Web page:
Hudson Intelligence conducts fraud investigation, asset searches and due diligence for private, professional and institutional investors.

We provide pre-deal due diligence, as well as investigative support for investors seeking to recover funds from failed or fraudulent schemes.

We work closely with clients throughout the U.S. and internationally.


Investment Asset Search and Investigation

Our investigators have successfully located assets totaling more than $300 million. We have coordinated past investigations with the Securities and Exchange Commission (SEC) and Federal Bureau of Investigation (FBI), as well as state and foreign securities regulators. Every investigation is led by a Certified Fraud Examiner.

Financial Recovery from Fraudulent Schemes

For victims of fraud, one of the most important steps toward recovery – often a matter of great urgency – is figuring out where the money went, before it disappears forever.

The areas of a comprehensive asset investigation of an individual may include:

  • Bank Accounts
  • Brokerage, Investment, Retirement and Mutual Fund Accounts
  • Real Property
  • Motor Vehicles, Aircraft, Boats
  • Business Interests
  • Shell Corporations and Limited Liability Companies
  • Personal and Family Trusts
  • Fraudulent Transfers of Property to Family and Associates
  • Current Employment

Asset searches for fraud claims are also conducted on companies. Asset investigation of business and commercial entities may cover the following areas:

  • Business Bank Accounts
  • IRS-Registered Company Benefit, Pension, Retirement and Profit-Sharing Plans
  • Real Property – Commercial, Agricultural and Residential
  • Fleet Vehicles, Financed Equipment, Aircraft and Other Tangible Assets
  • Corporate Credit Profile
  • Litigation, Liens, Judgments and Bankruptcies
  • Securities Filings (Public Offerings and Private Placements)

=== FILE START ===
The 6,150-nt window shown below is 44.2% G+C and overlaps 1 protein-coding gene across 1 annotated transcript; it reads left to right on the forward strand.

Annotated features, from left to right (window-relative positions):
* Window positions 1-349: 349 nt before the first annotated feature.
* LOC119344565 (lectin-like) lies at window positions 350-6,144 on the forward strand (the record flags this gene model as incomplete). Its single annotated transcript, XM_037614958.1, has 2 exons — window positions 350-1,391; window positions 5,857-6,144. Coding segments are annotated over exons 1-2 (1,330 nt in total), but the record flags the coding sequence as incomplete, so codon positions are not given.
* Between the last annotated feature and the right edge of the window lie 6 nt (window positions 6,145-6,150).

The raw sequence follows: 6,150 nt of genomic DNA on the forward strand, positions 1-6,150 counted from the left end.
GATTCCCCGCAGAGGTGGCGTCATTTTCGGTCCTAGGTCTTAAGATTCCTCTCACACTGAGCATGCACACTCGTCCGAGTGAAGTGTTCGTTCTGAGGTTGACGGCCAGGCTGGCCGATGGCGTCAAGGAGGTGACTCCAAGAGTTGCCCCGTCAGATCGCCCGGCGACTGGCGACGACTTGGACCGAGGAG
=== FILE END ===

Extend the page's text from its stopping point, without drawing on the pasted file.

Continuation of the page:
• Confirmation of Business Operations and Corporate Legal Status
  • Identification of Principals, Corporate Parent, Subsidiaries, and Affiliates

All asset searches are conducted in compliance with the Fair Credit Reporting Act (FCRA) and Gramm-Leach-Bliley Act (GLBA) financial privacy laws.

Case Study: Assisting Victims of a Global Fraud

The well-publicized collapse of an international Ponzi scheme resulted in the prosecution and conviction of its principal founder, whose failed investment firm was placed into federal receivership.

Our investigators worked on behalf of the receiver to trace the flow of fraudulent conveyances and identify recoverable assets, including many millions that had been transferred to former employees and family members.

These assets included substantial holdings in real property, bank accounts, brokerage accounts, personal trusts, family inheritances, insurance policies, company retirement plans and corporate interests.

After court-ordered attachment and execution of assets by the receiver, proceeds from the recovery were distributed to victims of the investment fraud.

Find Funds and Freeze Assets

Perpetrators of financial fraud are often skilled at playing curious and complicated games with money. They may fabricate financial statements, create accounts under other names, or move funds to offshore jurisdictions. These maneuvers typically accelerate once the fraudster realizes their scheme is under threat of exposure or collapse.

Fraud victims who are pursuing litigation can petition the court early in the proceedings for an order that temporarily prevents the other party from transferring, dissipating or disposing of its assets. These options include prejudgment writs of attachment, preliminary injunctions and temporary restraining orders. Upon the conclusion of the lawsuit, frozen assets can be claimed by the prevailing party upon entry of a judgment for money damages.

Yet before accounts can be frozen or garnished, they must first be identified. An asset search by a professional investigator can identify an extensive range of personal financial holdings.